European Union websites must be accessible to all, including the 37 million European citizens with a disability. This was an e-Europe Action Plan 2002 goal, which called for public websites to adopt the international Web Accessibility Initiative (WAI) Guidelines by the end of December 2001. Three European projects played a vital role in supporting this agenda.
All Member States have adopted these Guidelines, However, policies implementation on Web accessibility vary from country to country. The WAI guidelines have not yet been universally implemented. Yet awareness of these guidelines and the need to follow them has grown significantly in Europe over the last few years.
The WAI comes under the umbrella of the World Wide Web Consortium (W3C), which has over 350 member organisations. The initiative works to improve Web accessibility in areas such as technology, guidelines, tools and education. So what is Web accessibility? “It means designing a site which anyone can navigate and use, young or old. People with disabilities – whether physical, mental or technological – should also be able to benefit from all of a site’s content and services,” says Shadi Abou-Zahra, W3C’s European Web-accessibility specialist.
Tara Morris | alfa
Between filter bubbles, uneven visibility and transnationality
06.12.2017 | Schweizerischer Nationalfonds SNF
New Technologies for A/V Analysis and Search
13.04.2017 | Fraunhofer-Institut für Digitale Medientechnologie IDMT
Tiny pores at a cell's entryway act as miniature bouncers, letting in some electrically charged atoms--ions--but blocking others. Operating as exquisitely sensitive filters, these "ion channels" play a critical role in biological functions such as muscle contraction and the firing of brain cells.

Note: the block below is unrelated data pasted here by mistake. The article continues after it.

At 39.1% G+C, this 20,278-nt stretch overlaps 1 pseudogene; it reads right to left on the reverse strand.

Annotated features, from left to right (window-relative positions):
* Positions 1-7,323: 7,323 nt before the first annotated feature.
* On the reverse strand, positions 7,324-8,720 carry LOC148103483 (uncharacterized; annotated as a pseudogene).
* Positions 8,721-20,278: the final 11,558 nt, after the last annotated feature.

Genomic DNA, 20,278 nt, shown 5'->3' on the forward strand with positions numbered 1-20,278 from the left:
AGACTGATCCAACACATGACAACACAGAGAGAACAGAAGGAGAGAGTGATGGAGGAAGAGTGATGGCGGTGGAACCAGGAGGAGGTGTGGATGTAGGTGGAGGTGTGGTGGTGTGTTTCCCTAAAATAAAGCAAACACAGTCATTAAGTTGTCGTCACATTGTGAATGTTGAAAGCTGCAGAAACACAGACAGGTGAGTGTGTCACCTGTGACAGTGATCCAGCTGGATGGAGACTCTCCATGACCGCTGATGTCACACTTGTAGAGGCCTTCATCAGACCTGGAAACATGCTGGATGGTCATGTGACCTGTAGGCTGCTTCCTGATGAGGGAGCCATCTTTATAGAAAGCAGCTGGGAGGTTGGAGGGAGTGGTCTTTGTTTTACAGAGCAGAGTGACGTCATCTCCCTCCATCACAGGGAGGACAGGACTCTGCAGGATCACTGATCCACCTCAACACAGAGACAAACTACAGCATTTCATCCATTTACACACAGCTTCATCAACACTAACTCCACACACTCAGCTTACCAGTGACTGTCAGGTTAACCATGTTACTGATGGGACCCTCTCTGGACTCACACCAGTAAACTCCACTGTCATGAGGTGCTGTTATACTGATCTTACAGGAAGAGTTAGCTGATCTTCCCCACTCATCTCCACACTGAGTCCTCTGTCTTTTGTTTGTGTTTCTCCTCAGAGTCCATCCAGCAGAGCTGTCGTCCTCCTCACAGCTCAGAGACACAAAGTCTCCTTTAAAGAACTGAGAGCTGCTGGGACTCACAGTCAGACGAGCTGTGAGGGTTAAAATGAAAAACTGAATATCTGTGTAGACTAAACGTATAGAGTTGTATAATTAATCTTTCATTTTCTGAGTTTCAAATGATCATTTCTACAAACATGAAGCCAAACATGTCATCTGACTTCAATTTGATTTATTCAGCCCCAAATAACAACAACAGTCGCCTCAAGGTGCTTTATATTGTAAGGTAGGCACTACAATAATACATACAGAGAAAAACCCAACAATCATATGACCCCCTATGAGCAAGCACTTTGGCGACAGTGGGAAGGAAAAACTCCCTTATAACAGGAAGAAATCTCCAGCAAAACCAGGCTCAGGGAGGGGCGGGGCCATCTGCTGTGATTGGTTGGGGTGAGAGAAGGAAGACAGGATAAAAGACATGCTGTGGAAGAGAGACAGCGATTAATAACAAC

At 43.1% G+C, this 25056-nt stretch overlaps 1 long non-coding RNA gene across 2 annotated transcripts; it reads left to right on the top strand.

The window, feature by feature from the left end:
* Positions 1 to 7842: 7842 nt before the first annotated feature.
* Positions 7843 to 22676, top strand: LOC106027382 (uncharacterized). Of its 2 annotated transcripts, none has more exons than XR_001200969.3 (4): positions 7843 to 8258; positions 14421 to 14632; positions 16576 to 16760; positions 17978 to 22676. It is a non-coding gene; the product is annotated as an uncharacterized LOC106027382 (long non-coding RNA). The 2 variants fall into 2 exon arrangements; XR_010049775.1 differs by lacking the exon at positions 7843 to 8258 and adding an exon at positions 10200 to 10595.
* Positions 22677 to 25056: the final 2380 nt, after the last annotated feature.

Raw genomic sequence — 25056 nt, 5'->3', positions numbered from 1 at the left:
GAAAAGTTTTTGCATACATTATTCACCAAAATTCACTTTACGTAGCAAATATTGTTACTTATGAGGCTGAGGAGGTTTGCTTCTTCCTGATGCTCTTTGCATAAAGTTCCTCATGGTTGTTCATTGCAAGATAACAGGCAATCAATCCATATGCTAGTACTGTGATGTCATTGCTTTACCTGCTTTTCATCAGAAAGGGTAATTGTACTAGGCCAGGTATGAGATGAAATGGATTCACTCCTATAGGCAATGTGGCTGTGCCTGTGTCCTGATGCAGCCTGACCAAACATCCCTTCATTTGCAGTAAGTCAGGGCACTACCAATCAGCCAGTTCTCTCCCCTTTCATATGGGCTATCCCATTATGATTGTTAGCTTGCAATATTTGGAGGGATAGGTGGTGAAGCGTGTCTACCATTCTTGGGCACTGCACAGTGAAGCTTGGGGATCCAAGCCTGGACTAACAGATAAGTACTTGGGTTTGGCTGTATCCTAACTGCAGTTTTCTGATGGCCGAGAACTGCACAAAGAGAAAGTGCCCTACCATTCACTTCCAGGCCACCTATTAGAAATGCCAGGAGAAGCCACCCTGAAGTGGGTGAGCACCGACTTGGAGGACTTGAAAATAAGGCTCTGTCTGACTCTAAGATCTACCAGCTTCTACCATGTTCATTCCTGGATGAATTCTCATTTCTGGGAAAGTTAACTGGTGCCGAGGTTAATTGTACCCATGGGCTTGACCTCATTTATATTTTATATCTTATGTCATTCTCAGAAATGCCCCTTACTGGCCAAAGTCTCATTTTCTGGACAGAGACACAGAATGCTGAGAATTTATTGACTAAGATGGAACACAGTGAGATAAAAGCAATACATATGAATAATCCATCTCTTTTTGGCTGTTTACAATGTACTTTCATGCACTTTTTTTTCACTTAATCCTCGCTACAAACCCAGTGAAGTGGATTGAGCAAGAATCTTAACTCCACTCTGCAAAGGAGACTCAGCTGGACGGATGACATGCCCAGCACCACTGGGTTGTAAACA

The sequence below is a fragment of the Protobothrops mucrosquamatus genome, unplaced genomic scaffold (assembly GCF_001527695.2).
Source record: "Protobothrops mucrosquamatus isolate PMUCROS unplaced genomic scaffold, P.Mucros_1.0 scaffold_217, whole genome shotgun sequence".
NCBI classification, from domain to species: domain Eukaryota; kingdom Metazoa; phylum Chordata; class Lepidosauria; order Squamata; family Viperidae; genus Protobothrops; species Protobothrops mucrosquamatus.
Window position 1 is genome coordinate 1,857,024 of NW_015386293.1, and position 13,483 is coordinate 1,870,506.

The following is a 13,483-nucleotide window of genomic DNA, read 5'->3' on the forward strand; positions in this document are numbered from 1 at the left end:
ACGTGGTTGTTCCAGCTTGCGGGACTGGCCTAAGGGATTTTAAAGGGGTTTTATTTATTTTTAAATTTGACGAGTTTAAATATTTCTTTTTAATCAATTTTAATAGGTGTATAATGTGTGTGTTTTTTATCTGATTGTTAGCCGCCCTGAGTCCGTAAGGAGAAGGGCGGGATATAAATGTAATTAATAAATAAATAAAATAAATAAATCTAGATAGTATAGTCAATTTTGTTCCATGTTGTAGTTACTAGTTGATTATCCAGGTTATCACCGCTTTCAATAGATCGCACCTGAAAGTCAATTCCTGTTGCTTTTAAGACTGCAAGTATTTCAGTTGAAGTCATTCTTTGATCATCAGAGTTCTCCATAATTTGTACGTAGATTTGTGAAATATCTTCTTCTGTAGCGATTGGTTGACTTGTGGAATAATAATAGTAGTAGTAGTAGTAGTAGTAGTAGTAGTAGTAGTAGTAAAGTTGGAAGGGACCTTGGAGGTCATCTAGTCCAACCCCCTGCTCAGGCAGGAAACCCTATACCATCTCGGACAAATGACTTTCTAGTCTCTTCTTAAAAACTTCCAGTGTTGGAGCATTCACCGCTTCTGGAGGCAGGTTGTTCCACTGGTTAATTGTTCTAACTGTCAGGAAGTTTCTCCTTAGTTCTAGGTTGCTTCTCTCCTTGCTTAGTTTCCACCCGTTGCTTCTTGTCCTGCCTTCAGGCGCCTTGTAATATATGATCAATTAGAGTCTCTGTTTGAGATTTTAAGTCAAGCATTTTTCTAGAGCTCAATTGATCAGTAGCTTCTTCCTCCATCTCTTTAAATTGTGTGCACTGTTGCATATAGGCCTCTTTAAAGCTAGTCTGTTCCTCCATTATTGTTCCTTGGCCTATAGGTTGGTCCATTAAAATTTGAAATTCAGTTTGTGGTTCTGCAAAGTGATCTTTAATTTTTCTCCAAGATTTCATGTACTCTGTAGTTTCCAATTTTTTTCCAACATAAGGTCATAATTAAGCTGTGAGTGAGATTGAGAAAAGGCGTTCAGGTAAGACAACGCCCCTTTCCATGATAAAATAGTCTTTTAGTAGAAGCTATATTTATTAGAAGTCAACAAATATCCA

To rapidly transport the right ions through the cell membrane, the tiny channels rely on a complex interplay between the ions and surrounding molecules,...
The miniaturization of the current technology of storage media is hindered by fundamental limits of quantum mechanics. A new approach consists in using so-called spin-crossover molecules as the smallest possible storage unit. Similar to normal hard drives, these special molecules can save information via their magnetic state. A research team from Kiel University has now managed to successfully place a new class of spin-crossover molecules onto a surface and to improve the molecule’s storage capacity. The storage density of conventional hard drives could therefore theoretically be increased by more than one hundred fold. The study has been published in the scientific journal Nano Letters.
Over the past few years, the building blocks of storage media have gotten ever smaller. But further miniaturization of the current technology is hindered by...
With innovative experiments, researchers at the Helmholtz-Zentrums Geesthacht and the Technical University Hamburg unravel why tiny metallic structures are extremely strong
Light-weight and simultaneously strong – porous metallic nanomaterials promise interesting applications as, for instance, for future aeroplanes with enhanced...
An interdisciplinary group of researchers interfaced individual bacteria with a computer to build a hybrid bio-digital circuit - Study published in Nature Communications
Scientists at the Institute of Science and Technology Austria (IST Austria) have managed to control the behavior of individual bacteria by connecting them to a...
Physicists in the Laboratory for Attosecond Physics (run jointly by LMU Munich and the Max Planck Institute for Quantum Optics) have developed an attosecond electron microscope that allows them to visualize the dispersion of light in time and space, and observe the motions of electrons in atoms.
The most basic of all physical interactions in nature is that between light and matter. This interaction takes place in attosecond times (i.e. billionths of a...
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